By Eboni Killian, 2021 President of Women’s Council of REALTORS® Atlanta Network
Can you believe we are already halfway through 2021? As I begin to reflect, I realize that we are still amid a global pandemic that has lasted over a year and a half and that required our entire industry to pivot and adjust the way we all were accustomed to doing business. We have also been forced to deal with the diversity issues that plague our country.
Those of us who had not yet embraced technology within our real estate business have had to shorten the learning curve and immediately become tech savvy. We’ve also experienced a major shift when it comes to diversity and inclusion.
Technology has quickly emerged, and it is consistently shaping the future of real estate. The pandemic has expedited the need for technology within our industry. Something that would normally happen over an extended period of time has become a necessity just to survive and stay relevant. Not only is technology changing the way real estate agents sell homes, it is also changing the way agents market themselves. This has caused the agent-buyer and agent-seller interactions to change significantly.
Just a little over a year ago today, our nation witnessed and mourned the senseless murder of George Floyd, an African American 46-year-old male who lost his life at the hands of a white police officer in Minneapolis. This incident, like so many others that were all too familiar, reaffirmed once again the harsh truth that racism and bigotry still are very prevalent in our nation today. It also reconfirmed the necessity to create more inclusive and diverse communities that recognize and value people of all walks of life. In the words of Chancellor Gary May of the University of California, Davis, days after the death of George Floyd, “Inclusion, like social justice, doesn’t come easily. It requires a collective effort. It requires each one of us working to make a difference.” It was far time that we turn our allyship into action. And that is just what the real estate industry did.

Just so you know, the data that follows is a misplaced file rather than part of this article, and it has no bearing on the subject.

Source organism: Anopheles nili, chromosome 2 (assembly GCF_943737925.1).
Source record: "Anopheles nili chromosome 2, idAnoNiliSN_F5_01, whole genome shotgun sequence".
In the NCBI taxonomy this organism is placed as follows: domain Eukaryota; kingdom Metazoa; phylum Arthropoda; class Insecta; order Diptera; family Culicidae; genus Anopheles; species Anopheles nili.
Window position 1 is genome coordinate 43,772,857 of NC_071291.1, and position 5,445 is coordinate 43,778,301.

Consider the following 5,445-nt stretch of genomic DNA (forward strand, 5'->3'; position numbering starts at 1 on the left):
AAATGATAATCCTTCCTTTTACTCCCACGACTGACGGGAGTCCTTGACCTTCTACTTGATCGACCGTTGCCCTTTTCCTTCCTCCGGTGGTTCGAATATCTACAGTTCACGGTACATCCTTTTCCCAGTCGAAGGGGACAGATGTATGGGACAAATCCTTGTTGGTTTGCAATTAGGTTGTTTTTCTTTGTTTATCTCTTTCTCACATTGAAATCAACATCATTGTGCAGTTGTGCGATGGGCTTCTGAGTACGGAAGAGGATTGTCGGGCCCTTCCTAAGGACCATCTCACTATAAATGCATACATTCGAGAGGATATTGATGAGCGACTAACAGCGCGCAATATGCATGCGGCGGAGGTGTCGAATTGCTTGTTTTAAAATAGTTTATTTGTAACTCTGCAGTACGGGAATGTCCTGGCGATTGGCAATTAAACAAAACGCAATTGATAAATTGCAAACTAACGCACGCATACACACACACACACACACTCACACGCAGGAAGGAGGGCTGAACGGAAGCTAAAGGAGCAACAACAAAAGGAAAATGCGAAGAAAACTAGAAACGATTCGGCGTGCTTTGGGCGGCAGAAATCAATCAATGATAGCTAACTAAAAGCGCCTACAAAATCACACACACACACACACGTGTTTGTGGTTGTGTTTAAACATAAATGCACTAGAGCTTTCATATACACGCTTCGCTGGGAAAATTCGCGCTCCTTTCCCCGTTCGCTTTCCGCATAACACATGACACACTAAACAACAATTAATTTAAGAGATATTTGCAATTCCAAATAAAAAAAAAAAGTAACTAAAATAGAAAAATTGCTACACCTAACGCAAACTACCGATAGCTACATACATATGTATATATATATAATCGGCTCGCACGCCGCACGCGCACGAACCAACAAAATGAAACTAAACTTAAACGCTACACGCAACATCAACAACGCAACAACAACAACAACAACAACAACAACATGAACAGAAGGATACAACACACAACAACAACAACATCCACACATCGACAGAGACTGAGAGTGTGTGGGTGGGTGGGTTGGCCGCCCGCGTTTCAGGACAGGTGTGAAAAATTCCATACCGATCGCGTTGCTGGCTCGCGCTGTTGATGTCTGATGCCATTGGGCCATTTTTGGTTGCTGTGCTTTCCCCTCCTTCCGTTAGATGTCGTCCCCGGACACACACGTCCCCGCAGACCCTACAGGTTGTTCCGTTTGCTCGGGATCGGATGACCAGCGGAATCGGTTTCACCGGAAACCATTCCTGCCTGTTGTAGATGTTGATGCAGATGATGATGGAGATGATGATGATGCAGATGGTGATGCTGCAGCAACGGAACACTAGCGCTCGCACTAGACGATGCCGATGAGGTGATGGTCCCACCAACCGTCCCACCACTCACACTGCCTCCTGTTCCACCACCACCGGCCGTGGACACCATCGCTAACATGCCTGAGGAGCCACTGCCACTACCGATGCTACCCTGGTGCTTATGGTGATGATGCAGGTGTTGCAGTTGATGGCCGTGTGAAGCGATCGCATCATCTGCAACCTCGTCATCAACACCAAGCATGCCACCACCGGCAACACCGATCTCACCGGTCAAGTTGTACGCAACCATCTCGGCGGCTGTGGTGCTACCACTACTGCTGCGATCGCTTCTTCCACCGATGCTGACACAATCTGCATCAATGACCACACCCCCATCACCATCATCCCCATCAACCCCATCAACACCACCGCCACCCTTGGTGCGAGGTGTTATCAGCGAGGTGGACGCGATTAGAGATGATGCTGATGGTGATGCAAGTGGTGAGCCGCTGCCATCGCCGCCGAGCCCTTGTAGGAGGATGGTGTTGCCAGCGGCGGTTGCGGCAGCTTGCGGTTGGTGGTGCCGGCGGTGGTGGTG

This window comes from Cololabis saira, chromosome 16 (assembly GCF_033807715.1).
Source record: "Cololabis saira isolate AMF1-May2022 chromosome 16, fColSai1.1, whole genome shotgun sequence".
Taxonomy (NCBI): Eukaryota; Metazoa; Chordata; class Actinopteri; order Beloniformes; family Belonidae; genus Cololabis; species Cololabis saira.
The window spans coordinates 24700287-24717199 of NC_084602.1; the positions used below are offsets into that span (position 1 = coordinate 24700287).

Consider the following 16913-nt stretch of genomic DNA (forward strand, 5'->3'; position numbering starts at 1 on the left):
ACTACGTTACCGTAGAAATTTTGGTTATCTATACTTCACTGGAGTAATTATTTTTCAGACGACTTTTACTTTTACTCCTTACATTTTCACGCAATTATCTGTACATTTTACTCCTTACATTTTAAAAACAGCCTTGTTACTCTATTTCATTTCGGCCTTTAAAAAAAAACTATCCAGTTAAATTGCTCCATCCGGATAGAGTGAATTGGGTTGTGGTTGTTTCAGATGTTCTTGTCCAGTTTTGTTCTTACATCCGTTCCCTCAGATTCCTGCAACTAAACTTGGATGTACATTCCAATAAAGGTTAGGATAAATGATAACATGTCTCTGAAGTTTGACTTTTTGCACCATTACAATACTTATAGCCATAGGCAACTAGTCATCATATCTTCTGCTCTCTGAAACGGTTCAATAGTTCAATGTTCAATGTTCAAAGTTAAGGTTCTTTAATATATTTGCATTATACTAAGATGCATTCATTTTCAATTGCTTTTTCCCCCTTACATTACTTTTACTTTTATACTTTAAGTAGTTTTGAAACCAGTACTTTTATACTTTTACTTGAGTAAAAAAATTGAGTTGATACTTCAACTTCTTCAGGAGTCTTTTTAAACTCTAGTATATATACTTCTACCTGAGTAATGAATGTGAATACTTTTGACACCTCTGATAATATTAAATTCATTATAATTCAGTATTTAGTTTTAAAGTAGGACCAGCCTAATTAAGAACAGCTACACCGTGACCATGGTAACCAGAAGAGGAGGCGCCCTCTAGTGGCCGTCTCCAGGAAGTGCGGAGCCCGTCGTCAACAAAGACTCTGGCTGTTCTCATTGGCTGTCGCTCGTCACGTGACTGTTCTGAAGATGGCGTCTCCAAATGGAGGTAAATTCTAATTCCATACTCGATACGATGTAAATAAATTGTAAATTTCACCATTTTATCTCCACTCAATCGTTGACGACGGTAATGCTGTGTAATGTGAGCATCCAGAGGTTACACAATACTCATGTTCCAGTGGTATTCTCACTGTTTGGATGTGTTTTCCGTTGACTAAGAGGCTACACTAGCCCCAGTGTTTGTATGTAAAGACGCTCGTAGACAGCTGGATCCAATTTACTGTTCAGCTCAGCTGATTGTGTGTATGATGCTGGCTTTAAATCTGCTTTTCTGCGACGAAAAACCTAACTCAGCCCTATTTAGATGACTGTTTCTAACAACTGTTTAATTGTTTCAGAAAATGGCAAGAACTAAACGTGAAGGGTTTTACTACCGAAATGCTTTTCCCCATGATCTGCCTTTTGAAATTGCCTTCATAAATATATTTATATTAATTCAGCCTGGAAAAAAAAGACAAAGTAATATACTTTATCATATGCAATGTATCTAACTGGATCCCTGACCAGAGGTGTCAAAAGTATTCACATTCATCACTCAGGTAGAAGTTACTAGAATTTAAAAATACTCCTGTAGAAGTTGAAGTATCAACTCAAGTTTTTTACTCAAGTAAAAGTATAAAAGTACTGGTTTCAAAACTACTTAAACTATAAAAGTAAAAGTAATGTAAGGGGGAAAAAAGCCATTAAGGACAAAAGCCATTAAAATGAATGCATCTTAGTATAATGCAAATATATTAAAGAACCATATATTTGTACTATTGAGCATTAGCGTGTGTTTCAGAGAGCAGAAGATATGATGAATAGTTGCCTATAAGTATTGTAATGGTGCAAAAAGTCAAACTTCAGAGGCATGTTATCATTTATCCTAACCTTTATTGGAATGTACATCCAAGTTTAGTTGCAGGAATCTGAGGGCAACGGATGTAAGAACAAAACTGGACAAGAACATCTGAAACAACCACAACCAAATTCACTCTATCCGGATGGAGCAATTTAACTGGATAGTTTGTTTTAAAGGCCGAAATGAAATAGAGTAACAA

The National Association of REALTORS® (NAR) has actively promoted their leading with diversity workshops, created diversity and inclusions grants available to local associations, and challenged all REALTOR® members to take the Fairhaven and Implicit Bias training programs.
The Georgia Association of REALTORS® instituted a Diversity, Equity, and Inclusion Task Force to evaluate and implement a long-term strategic plan to manage, integrate and sustain efforts to promote diversity, equity and inclusion within Georgia REALTORS®.
The Atlanta REALTORS® Association (ARA) formed a Diversity and Inclusion Advisory Council to be a listening body for its members. The council also continually reviews the Association for systemic racism and discrimination. These are some of the issues that hold back and discourage diverse leadership and membership. They also recommend diversity and inclusion opportunities that initiate, foster and ensure equal opportunities throughout the Association.
The Women’s Council of REALTORS® — where many REALTORS®, including past leaders of NAR, start their leadership journey — and several state and local REALTORS® association leaders have made diversity and inclusion a priority. The Women’s Council of REALTORS® is actively recruiting a more diverse membership to cultivate leaders so that we continue to play an active role in leading with diversity and inclusion on the local, state and national levels.
I am a proud member of ARA. I serve on the Diversity and Inclusion Advisory Council at ARA. I also serve on the Housing Opportunity and Diversity Committee at GAR. I, along with many of my colleagues, am taking a stand on diversity and inclusion. We invite you to join us as we turn allyship into action. When everyone is included, we all win. Being able to listen as well as celebrate that which is both common and different, only then do we become wiser, more inclusive and better as an industry. Atlanta REALTORS® is leading with diversity and inclusion for our industry, as well as our communities.
We have a long road ahead of us. As an industry and a community, we have to start somewhere. When it comes to technology alone, it will never replace an agent. These resources are truly a benefit of convenience that add to the human bond. However, an agent with technology will, in time, replace a real estate agent without technology. When it comes to diversity, we must continue to have the hard conversations, be willing to listen and learn from each other, and demand change.